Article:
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U.S. Senator Delivers 50 Speeches in 50 Weeks Calling for Action on Climate Change

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U.S. Senator Delivers 50 Speeches in 50 Weeks Calling for Action on Climate Change

Nearly every week, Sen. Whitehouse (D-RI) rises on the Senate floor and delivers an impassioned speech about the need to confront climate change. Wednesday marked his fiftieth climate address, but he is not stopping there. He will continue beating the drum for climate action, because he knows this crisis cannot be ignored.

Sen. Whitehouse delivered his 50th weekly speech on global warming yesterday, calling on the U.S. government to "wake up."

There are times in history when people must stand for what is right. This is one of those times, and Sen. Sheldon Whitehouse is one of the leaders calling for change.

He gives voice to the countless Americans living on the frontlines of global warming—from the Texans dealing with years of drought to the New Yorkers rebuilding after Superstorm Sandy to the Rhode Islanders coping with sea level rise. And he reminds Congress we have a moral obligation to protect our children from more devastating climate impacts.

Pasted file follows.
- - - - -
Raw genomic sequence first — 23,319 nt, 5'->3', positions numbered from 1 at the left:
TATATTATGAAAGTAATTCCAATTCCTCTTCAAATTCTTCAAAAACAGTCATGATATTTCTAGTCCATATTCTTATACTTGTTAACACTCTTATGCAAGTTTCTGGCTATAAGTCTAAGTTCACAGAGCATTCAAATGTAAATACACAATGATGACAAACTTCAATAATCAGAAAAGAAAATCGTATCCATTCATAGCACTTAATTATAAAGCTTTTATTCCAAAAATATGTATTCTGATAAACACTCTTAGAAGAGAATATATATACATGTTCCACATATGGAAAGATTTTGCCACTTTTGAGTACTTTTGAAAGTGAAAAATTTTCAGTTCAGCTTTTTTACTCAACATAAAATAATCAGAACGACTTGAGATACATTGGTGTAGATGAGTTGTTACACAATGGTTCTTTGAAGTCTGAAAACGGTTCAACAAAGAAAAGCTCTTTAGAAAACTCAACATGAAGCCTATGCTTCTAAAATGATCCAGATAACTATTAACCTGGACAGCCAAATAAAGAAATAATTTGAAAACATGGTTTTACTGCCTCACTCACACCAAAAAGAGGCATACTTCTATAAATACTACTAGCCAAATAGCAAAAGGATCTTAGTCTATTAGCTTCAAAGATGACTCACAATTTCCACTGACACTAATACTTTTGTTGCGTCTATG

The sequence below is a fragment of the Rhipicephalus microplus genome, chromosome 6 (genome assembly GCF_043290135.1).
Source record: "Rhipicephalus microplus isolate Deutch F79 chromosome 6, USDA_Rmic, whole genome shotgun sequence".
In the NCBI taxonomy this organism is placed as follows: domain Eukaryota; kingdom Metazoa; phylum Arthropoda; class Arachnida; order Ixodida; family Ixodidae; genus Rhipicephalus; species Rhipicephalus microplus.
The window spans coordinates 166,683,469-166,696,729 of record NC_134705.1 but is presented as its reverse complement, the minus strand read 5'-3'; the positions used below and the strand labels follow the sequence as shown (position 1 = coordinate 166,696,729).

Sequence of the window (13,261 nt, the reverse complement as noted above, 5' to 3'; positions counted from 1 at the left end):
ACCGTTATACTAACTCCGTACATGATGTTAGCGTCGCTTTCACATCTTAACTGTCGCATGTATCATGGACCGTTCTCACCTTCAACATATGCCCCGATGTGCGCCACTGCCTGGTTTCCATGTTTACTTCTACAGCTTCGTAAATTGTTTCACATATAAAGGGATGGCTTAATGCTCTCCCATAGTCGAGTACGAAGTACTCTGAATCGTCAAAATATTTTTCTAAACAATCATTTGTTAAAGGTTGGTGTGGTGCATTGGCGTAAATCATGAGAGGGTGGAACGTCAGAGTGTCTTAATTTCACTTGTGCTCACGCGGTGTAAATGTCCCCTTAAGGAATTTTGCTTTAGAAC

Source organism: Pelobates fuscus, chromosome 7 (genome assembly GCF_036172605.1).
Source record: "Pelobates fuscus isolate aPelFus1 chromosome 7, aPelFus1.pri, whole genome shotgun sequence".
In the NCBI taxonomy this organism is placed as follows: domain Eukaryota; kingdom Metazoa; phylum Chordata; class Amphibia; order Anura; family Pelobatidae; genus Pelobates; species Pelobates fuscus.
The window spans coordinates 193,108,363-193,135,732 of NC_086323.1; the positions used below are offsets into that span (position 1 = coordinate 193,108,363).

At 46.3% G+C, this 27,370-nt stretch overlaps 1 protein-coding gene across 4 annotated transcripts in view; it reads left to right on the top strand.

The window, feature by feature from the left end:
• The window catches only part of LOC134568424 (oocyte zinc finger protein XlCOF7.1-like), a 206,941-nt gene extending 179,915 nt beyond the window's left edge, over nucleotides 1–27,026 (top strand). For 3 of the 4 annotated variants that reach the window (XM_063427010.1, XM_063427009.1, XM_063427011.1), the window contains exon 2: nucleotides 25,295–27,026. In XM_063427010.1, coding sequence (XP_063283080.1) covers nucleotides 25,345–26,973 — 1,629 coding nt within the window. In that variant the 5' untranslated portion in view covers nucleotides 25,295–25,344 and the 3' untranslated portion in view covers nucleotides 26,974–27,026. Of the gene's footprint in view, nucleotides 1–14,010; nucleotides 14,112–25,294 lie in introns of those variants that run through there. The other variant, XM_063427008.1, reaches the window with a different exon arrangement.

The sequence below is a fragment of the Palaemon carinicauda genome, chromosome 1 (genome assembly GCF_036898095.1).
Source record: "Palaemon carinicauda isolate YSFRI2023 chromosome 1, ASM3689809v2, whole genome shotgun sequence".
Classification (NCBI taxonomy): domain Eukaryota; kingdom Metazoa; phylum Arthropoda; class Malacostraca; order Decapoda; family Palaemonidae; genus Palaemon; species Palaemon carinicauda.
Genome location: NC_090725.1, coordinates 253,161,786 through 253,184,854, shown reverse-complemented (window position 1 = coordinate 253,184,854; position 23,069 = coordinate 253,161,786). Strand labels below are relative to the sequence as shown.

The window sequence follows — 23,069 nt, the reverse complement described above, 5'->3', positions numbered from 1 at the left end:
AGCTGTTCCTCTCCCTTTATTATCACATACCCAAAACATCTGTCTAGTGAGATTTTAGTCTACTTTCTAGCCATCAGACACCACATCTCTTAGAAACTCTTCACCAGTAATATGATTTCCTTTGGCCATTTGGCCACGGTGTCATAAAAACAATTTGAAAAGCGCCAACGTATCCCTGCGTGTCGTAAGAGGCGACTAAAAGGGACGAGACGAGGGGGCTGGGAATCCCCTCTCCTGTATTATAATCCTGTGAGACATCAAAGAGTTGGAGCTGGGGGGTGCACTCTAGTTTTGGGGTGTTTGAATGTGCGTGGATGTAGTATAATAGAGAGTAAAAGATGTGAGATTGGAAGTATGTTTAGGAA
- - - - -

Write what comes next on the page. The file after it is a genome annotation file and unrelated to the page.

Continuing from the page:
I just returned from Hong Kong, about 900 miles from the destruction caused by Typhoon Haiyan. More than 9.5 million people have been affected by the storm and many have lost their homes and loved ones. Families have been torn apart and entire towns flattened, and now survivors are struggling to find food to eat and water safe enough to drink. It will take years to recover from the damage.

The storm packed unprecedented strength, and it offers a sign of things to come if we fail to curb global warming pollution. Climate change is making our oceans warmer and warmer seas mean more violent storms. MIT scientist Kerry Emanuel explains, “As you warm the climate, you basically raise the speed limit on hurricanes.”